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I am running a #6 wire from my sub-panel to an electric car charger. The car charger only has 3 inputs, for the hot, neutral, and ground. It's the Tesla Gen 3 charger with the manual and diagram found here.

Home Depot doesn't carry a 60 amp, single pole Square D breaker. I picked up this 60 amp double breaker here.

Can I run both hot wires from the 2-pole breaker into a single slot on the Tesla Wall Charger?

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  • The 2 hot wires from that breaker will have 240V between them. You can't connect them together. – brhans Feb 27 at 4:33
  • Correct @brhans the charger is rated for 200-240V AC single phase, so it should be okay right? – Brian Feb 27 at 4:35
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    @Ecnerwal Long day, got confused looking at what I did previously for my 120v 20amp outlets. Time to go to bed. – Brian Feb 27 at 4:41
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    Good that you stopped and asked, rather than forging ahead. Have to be wary of where fatigue can get you, and when stopping is more sensible than forging ahead. – Ecnerwal Feb 27 at 4:45
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    @Ecnerwal Agreed. It's always very difficult to call it quits for the night or wait until the next day to start, but that's often the best move when working on any project. Thank you for the help! – Brian Feb 27 at 4:48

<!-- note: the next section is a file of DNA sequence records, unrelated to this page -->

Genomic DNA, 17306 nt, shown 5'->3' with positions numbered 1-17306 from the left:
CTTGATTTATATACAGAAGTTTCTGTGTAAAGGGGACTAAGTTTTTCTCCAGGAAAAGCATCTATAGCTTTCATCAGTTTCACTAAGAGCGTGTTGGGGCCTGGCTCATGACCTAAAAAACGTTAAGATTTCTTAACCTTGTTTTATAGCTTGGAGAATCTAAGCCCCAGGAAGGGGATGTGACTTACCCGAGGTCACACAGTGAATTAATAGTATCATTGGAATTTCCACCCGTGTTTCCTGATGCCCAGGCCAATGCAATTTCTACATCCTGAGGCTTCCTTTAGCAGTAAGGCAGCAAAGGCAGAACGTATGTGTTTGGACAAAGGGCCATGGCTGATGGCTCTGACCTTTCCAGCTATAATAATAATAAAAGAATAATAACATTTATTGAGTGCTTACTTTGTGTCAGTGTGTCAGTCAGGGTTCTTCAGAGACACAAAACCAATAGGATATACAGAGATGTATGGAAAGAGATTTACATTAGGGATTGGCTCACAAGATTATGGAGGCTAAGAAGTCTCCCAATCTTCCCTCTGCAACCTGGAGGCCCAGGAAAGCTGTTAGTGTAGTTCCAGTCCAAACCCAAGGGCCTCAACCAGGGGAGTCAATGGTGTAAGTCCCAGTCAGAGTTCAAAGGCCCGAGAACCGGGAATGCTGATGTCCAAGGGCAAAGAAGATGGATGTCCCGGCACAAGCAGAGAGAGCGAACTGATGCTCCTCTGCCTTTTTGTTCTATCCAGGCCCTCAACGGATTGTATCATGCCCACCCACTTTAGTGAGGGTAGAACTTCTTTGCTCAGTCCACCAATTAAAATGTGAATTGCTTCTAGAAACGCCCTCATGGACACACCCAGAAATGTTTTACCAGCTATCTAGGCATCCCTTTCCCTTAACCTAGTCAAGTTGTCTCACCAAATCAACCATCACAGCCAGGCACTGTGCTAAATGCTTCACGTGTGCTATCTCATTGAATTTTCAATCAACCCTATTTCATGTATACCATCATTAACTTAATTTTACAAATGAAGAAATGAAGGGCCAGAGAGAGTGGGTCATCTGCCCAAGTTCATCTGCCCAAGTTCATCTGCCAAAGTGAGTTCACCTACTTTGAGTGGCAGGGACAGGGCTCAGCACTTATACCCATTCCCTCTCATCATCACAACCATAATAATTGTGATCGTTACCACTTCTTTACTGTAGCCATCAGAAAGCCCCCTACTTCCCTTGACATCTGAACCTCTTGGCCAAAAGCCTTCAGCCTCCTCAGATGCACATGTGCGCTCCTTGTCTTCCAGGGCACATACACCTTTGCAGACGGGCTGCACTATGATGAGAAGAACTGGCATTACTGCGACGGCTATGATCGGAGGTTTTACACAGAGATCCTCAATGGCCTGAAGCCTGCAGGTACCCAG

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As a 240V load in the US, that takes two hots (from opposite legs of your service) - NOT hot and neutral. The two-pole breaker is exactly what you need. If you’re using cable with white/black/ground wires, you’ll need to re-mark the white to a hot color (such as red or black), and connect one to each pole of the breaker.

A 60A breaker on just 120V would not be done. A ~6KW load would have four times the voltage drop (and require larger more expensive wire) compared to the same power at 240V, so loads that big are always at the higher voltage.

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    I just had a real "duh" moment. Thanks for clearing that up. The 2-pole breaker is correct and both wires going from the 2-pole should go in space 2 and space 3 on the charger. My ground then goes in on space 1. I got caught up in looking at what I previously did for my outlets and was trying to figure out where the neutral went and obviously 240v doesn't take the neutral, it takes 2 'hot' wires to create the 240v (120v each). – Brian Feb 27 at 4:38
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    Some 240V things (stoves, ovens, dryers, etc) do also use the neutral - so they can power lights, motors, etc on 120V. Those need four-wire connections, not just three wires. – nobody Feb 27 at 4:39
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    To add to the confusion, it is perfectly acceptable to use "/2 cable" (2 conductors + ground) to wire 240V-only loads like EVSE and water heaters. /2 cable comes from the factory with black and white wires. You are required to re-mark the white wire with hot-color paint or tape (black, red, etc.) to indicate it is a hot in your installation. – Harper - Reinstate Monica Feb 27 at 18:17

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